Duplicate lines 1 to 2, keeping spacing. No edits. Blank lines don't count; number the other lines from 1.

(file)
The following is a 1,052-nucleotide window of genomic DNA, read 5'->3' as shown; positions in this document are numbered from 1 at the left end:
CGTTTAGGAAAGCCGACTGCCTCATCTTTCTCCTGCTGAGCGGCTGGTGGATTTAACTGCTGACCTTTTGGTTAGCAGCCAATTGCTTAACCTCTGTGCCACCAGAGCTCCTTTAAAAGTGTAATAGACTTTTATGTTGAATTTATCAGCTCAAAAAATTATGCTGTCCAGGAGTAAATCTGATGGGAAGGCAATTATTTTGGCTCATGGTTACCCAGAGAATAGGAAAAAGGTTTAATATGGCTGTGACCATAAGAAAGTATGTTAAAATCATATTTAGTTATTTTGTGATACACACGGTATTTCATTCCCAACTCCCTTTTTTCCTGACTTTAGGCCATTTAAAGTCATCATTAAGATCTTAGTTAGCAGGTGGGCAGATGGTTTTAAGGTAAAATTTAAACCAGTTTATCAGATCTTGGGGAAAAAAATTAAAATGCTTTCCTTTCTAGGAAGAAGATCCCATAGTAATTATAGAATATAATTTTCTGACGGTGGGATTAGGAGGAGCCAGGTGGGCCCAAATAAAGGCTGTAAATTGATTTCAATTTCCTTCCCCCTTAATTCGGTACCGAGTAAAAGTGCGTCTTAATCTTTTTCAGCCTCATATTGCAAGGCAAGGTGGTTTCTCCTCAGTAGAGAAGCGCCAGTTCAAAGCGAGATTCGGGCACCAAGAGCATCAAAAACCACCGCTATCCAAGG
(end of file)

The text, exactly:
The following is a 1,052-nucleotide window of genomic DNA, read 5'->3' as shown; positions in this document are numbered from 1 at the left end:
CGTTTAGGAAAGCCGACTGCCTCATCTTTCTCCTGCTGAGCGGCTGGTGGATTTAACTGCTGACCTTTTGGTTAGCAGCCAATTGCTTAACCTCTGTGCCACCAGAGCTCCTTTAAAAGTGTAATAGACTTTTATGTTGAATTTATCAGCTCAAAAAATTATGCTGTCCAGGAGTAAATCTGATGGGAAGGCAATTATTTTGGCTCATGGTTACCCAGAGAATAGGAAAAAGGTTTAATATGGCTGTGACCATAAGAAAGTATGTTAAAATCATATTTAGTTATTTTGTGATACACACGGTATTTCATTCCCAACTCCCTTTTTTCCTGACTTTAGGCCATTTAAAGTCATCATTAAGATCTTAGTTAGCAGGTGGGCAGATGGTTTTAAGGTAAAATTTAAACCAGTTTATCAGATCTTGGGGAAAAAAATTAAAATGCTTTCCTTTCTAGGAAGAAGATCCCATAGTAATTATAGAATATAATTTTCTGACGGTGGGATTAGGAGGAGCCAGGTGGGCCCAAATAAAGGCTGTAAATTGATTTCAATTTCCTTCCCCCTTAATTCGGTACCGAGTAAAAGTGCGTCTTAATCTTTTTCAGCCTCATATTGCAAGGCAAGGTGGTTTCTCCTCAGTAGAGAAGCGCCAGTTCAAAGCGAGATTCGGGCACCAAGAGCATCAAAAACCACCGCTATCCAAGG